Universal Health Coverage: A Revolution for the Poor

The concept of Universal Health Coverage (UHC) calls for access to quality health for everyone without financial hardship. When it comes to health care in Pakistan, 92% of the rural population and 100% of the urban population has access to health services, however, out of pocket expenditures account for almost 70% of total health expenditures and often is the tipping force that pushes families into poverty.


It is primarily because of the disparity between the quality of private and public sector healthcare in Pakistan that even the poor go to the private institutions for their treatment. Furthermore, government hospitals are not free since they charge for multiple items, including medicines.

Sehat Sahulat Program

First of its kind and fully subsidized by the government for its recipients, it was started in 2015 (named Sehat Sahulat Program (SSP) in KP and PM’s National Health Program across the country – both were named SSP after 2018), and is administered by the State Life Insurance Corporation (SLIC). Under this program, the Sehat Insaf Card, now known as Qaumi Sehat card, was issued to families to use as part of this program (although physical card not needed – CNIC is enough to show eligibility).


The government currently pays a fixed premium, around Rs. 2,000, per eligible family (average family assumed to be 5.7 people) to SLIC, which in turn manages members’ healthcare expenditure. Ninety percent of any unspent net premium is refunded to the government at the end of the three-year contract period with SLIC.

Through this program, each family will receive health coverage of Rs.720,000 per year (In KP this is around Rs. 1 million under their universal health coverage program – their premium is around Rs. 2,800). This accounts for all medical and surgical procedures, excluding liver transplants. The average cost of treatment so far has been calculated at around Rs.30,000 with the most common procedures being cardiology and cancer management related.

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The program was extended in phases. As of now, nine million families across Pakistan have enrolled in the program with over one million hospital visits conducted. It has a presence in 96 districts all over Pakistan (the majority in Punjab and Khyber Pakhtunkhwa).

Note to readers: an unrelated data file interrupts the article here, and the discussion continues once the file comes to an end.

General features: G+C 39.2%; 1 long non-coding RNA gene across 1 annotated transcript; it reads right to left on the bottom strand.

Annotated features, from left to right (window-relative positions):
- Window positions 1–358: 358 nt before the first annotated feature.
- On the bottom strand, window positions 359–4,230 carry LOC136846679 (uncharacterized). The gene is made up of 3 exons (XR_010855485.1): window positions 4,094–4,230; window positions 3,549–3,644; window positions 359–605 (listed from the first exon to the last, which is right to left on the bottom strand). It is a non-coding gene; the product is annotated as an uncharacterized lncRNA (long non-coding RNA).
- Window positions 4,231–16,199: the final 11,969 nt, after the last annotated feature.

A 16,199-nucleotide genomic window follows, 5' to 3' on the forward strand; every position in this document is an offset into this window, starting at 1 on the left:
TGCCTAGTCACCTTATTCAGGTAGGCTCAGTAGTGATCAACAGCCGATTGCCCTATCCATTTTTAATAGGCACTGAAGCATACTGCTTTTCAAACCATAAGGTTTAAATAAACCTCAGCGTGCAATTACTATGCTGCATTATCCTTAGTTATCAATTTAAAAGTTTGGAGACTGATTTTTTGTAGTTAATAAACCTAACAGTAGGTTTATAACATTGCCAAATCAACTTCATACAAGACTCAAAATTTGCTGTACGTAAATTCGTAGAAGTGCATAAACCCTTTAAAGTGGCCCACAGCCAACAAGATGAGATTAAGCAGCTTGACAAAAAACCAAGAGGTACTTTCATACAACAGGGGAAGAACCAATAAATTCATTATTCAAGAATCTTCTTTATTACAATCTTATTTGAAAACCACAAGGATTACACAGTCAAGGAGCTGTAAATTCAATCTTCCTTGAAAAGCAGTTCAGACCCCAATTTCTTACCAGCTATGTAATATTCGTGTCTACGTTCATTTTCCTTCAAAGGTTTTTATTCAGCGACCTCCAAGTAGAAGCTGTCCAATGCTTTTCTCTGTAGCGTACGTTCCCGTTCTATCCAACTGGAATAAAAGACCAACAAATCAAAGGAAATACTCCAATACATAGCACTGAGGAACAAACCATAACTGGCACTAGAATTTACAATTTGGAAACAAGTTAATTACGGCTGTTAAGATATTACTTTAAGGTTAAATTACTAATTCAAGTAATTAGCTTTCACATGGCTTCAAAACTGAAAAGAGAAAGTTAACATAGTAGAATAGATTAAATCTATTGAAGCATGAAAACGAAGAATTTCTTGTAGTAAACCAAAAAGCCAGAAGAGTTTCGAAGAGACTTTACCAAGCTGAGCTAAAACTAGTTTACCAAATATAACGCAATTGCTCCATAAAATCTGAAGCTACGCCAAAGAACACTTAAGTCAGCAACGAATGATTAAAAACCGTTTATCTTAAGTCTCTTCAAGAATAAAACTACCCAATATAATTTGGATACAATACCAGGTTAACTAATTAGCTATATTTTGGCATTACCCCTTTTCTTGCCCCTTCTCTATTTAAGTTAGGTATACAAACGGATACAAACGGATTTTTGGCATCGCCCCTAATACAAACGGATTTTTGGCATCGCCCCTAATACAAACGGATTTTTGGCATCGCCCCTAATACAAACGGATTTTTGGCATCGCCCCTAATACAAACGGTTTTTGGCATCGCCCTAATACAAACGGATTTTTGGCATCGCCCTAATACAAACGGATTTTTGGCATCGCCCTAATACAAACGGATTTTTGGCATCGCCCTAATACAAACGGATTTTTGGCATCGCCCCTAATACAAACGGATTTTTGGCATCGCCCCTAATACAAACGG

The Program has inter-district and inter-provincial compatibility – patients can go to any of the 380 hospitals on the panel across the country. The utilization percentage is between 3 – 8 percent, which is the average uptake of such services across the world. The government aims to extend SSP further into Balochistan and Sindh as well.

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Who is Covered

Currently, all people living below poverty, i.e. earning less than $2/day in Punjab, KPK, AJK, GB and 100% population coverage for newly merged districts of KP and District Tharparkar (Sindh) are covered. Persons with disabilities (in AJK, GB, ICT, Punjab) and transgender community (across Pakistan), who are registered in NADRA and have special CNIC are also covered.

What is Covered

All indoor hospital services including, dialysis, eye surgeries, appendix, caesarean, etc. are covered except liver transplants.

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Universal Health Coverage

In August 2020, the KP government announced that its Sehat Sahulat Program would move towards providing universal health coverage in the province. Under this, every citizen, above or below the poverty line, will have access to free health care. Implementation is yet to start. In October 2020, the Prime Minister briefed the Punjab Health Minister to review UHC in two of its major cities on the KP model for its expansion purposes.

In September 2020, Punjab Health Minister, Dr Yasmin Rashid announced that she would also look into launching universal health coverage in the province, starting in two of Punjab’s major cities. So far, Sehat Sahulat Program has been expanded in all 36 districts of Punjab to 5.2 million families. The SSP is an ambitious program.

Officials believe that it is sustainable and will produce a competitive environment for public and private hospitals and motivate the public sector to keep up with their quality and improve their health services as the eligibility for registration has high criteria that follows quality standards and protocols.

Furthermore, apart from the public sector, the private sector will see this as an opportunity to open their services in small cities and remote areas. This way quality health care will be accessible to all citizens on even shorter distances. The Sehat Sahulat model was established in accordance with Pakistan’s commitment towards achieving Universal Health Coverage by 2030, as part of the Sustainable Development Goals (SDGs).

The Program is viewed by many stakeholders as a key building block as Pakistan moves towards UHC. If successful in all provinces, Pakistan will be closer to fulfilling its commitment of contributing towards the SDG goals.

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